"But we see Jesus, who was made a little lower than the angels, for the suffering of death (and is) crowned with glory and honor, that He, by the grace of God, might taste death for everyone." Heb. 2: 9, N.K.J.V. And so after the cross and before the resurrection, according to tradtion, Christ descended into Hades, that is, Abramham's Bosom, which is a pradise, in order to declare Himself to be the long-awaited and promised Messiah to the saints of the Old Testament, and to deliver them and escort them to heaven, into the presence of God Himself.

This intermediate state of Christ is, I believe, alluded to by two passages of scripture: Eph. 4: 8-10, and 1 Pet. 3: 19 & 20. "...He (Christ) ascended on high, He led captivity captive, and gave gifts to men. (Noqw this, 'He ascended'--what does it mean but that He also first descended into the lower parts of the earth? He who descended is also the one who ascended far above all the heavens, that he might fill all things.)". And, " Whom, also He went and preached to the spirits in prison..." (N.K.J.V.)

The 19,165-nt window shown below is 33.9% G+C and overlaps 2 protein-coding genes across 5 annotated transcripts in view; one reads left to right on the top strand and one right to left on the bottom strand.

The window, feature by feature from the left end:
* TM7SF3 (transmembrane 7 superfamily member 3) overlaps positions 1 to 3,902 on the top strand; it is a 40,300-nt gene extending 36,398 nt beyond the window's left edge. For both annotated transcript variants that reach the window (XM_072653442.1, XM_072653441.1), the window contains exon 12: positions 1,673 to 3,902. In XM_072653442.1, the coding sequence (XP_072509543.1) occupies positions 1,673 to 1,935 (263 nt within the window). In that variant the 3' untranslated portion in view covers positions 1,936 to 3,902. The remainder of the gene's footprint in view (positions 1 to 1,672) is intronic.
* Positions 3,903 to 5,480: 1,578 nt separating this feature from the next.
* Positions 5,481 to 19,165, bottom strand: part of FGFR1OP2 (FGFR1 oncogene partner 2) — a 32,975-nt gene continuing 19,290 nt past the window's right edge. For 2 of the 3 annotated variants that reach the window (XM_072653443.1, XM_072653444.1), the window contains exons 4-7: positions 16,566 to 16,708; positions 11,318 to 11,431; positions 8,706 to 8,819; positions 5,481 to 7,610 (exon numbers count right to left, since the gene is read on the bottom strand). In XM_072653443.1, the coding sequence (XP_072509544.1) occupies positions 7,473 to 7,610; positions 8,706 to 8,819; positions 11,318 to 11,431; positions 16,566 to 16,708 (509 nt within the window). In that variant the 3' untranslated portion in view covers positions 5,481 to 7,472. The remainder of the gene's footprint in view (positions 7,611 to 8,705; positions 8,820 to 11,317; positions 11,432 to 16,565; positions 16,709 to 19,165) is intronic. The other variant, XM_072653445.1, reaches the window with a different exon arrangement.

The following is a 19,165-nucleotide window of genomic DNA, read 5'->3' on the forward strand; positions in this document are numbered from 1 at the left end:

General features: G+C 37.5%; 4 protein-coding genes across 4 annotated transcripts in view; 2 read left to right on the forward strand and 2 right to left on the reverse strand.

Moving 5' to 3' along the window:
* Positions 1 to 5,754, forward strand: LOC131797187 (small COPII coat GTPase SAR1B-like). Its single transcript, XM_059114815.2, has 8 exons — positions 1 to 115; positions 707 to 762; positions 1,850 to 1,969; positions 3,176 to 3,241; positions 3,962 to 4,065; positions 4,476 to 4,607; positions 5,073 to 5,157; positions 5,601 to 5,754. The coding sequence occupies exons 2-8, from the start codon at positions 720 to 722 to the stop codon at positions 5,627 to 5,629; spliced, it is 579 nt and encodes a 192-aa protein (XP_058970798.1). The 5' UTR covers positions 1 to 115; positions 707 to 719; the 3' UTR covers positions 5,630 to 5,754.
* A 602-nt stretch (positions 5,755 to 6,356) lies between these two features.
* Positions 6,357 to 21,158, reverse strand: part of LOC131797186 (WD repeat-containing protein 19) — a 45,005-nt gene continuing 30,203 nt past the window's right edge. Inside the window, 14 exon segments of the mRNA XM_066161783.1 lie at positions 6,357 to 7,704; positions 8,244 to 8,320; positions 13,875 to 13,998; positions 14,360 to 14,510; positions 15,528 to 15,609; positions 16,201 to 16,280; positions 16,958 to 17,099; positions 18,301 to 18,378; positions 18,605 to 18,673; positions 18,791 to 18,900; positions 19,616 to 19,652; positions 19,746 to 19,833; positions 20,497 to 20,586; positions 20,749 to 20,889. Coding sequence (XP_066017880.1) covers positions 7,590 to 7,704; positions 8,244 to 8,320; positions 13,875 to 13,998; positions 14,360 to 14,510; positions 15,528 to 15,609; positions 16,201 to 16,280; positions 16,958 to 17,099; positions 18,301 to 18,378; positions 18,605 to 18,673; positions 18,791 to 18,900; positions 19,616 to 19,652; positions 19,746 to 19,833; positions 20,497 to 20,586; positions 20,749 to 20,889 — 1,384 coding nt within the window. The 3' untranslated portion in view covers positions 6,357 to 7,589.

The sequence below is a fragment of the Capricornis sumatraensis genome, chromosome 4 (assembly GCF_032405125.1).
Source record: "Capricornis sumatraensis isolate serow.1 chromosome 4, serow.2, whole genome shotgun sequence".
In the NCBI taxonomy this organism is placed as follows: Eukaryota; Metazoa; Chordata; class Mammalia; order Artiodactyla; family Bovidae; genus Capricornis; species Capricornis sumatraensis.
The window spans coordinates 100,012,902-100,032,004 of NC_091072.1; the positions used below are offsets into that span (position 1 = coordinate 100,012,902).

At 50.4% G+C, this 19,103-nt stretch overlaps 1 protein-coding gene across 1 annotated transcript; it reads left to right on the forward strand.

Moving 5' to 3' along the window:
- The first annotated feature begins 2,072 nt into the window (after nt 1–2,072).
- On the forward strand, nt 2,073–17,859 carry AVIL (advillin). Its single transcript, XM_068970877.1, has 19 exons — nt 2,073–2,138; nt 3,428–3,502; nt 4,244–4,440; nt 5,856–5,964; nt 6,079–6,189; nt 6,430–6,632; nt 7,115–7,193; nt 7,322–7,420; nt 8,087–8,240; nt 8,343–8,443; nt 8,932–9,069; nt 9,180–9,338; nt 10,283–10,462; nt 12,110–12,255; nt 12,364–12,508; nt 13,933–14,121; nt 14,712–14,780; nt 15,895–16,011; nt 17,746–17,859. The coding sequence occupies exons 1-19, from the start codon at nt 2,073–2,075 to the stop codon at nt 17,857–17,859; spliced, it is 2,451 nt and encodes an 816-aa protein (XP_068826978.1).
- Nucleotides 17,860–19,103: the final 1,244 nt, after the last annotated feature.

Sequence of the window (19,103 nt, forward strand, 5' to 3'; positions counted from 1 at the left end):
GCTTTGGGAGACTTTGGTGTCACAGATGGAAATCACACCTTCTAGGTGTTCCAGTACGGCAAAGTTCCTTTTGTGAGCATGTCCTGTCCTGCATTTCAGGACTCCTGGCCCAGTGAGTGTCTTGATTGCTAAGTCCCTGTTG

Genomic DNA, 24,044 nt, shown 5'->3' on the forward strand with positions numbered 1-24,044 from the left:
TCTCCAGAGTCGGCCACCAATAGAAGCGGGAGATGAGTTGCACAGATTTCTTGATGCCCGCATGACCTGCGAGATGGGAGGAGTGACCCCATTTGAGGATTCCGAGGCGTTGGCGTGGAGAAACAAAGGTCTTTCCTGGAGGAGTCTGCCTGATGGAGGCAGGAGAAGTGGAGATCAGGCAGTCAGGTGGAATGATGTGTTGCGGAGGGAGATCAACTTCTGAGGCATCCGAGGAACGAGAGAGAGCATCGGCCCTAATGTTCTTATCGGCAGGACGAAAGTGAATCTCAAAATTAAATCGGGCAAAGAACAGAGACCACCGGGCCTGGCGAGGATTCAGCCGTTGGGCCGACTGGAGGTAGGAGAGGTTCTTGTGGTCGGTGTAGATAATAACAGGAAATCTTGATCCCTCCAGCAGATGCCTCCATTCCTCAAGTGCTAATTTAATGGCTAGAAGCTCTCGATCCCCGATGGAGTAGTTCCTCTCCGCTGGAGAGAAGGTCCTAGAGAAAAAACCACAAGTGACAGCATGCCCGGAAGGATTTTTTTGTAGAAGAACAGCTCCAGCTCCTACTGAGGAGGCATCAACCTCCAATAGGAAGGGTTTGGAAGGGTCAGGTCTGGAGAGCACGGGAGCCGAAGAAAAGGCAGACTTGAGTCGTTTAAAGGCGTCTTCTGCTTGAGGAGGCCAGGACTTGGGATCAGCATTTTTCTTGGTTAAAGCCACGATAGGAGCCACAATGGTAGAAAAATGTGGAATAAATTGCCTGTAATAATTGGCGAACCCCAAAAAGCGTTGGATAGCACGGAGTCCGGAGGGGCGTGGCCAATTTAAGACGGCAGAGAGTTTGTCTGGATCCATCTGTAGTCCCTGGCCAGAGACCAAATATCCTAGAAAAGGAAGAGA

By this, we can conclude that Christ first descended into Hades in order to preach deliverance, and to set the captives free, and that explains the why and the how he obtained, and why he is entitled to have the keys of Hades and Death (Rev. 1: 18). Chrsit truly is the King of kings, and Lord of lords! And He will finally one day crush the serpent's head! Worthy is the Lamb that was slain!

Up until recently (using "inverse logic" applied to describe), I have always thought that when Christ emptied Abraham's Bosom, sometime during the intermediate state, that since there was no more need for that part of Hades anymore, that is ceased to exist. But what if one takes Rev. 20: 14 literally? What if the entire place of the wicked dead in Hades will one day be thrown, along with its contents, into the Lake of Fire? That would mean that one day part of Hades will be part of Hell. And if that is true, it stands to reason that it would mean there will be different compartments and different punishments pronounced on various individuals according to the severity of their wicked and evil deeds. If this is true of Hell, then why can't it be true of heaven?